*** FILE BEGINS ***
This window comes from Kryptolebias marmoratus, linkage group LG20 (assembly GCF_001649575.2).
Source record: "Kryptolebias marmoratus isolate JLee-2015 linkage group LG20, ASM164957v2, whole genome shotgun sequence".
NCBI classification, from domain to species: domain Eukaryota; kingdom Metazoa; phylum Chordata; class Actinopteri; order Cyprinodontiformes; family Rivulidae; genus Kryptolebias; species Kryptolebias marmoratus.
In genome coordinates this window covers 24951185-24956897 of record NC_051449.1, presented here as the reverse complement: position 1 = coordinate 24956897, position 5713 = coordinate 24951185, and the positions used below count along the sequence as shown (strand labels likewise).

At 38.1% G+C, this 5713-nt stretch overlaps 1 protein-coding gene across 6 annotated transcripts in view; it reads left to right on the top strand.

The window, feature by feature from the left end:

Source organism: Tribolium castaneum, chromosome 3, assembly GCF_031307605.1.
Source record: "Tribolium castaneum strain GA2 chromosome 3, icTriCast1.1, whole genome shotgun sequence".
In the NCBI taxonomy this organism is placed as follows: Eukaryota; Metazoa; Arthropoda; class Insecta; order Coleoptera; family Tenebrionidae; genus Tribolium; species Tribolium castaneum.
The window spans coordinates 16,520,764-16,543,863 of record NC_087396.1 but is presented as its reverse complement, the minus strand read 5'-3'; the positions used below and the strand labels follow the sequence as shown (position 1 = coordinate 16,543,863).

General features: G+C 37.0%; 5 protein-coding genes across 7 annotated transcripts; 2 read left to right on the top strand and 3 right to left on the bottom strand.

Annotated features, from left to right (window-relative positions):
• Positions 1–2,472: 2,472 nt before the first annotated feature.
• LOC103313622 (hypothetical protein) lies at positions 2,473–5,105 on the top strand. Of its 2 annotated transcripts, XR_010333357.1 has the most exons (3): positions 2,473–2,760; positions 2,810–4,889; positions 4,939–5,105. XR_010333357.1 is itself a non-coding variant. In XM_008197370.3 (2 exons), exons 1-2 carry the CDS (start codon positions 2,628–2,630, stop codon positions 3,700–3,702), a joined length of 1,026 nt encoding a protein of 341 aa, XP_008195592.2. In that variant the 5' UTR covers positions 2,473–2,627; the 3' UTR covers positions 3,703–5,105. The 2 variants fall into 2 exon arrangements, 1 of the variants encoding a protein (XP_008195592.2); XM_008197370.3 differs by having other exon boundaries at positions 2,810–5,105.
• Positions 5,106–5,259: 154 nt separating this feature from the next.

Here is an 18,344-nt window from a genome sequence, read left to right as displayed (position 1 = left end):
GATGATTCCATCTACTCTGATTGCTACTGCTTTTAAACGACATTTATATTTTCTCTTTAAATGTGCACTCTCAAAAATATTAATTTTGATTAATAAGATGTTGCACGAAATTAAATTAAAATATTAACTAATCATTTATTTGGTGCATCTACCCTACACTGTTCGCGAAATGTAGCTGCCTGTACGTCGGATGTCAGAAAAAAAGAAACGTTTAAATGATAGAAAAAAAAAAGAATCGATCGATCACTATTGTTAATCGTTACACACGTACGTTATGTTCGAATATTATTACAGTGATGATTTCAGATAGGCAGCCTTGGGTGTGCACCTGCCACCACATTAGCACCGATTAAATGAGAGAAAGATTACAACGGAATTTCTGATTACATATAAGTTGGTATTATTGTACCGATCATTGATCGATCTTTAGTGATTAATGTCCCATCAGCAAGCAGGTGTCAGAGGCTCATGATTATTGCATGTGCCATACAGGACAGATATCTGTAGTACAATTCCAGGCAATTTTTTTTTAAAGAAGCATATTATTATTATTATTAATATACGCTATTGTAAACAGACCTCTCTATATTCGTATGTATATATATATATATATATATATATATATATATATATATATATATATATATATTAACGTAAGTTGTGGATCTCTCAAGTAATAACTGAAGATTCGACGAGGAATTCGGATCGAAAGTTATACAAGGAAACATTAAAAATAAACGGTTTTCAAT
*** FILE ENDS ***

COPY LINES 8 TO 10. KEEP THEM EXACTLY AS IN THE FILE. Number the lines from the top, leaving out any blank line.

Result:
Source record: "Tribolium castaneum strain GA2 chromosome 3, icTriCast1.1, whole genome shotgun sequence".
In the NCBI taxonomy this organism is placed as follows: Eukaryota; Metazoa; Arthropoda; class Insecta; order Coleoptera; family Tenebrionidae; genus Tribolium; species Tribolium castaneum.
The window spans coordinates 16,520,764-16,543,863 of record NC_087396.1 but is presented as its reverse complement, the minus strand read 5'-3'; the positions used below and the strand labels follow the sequence as shown (position 1 = coordinate 16,543,863).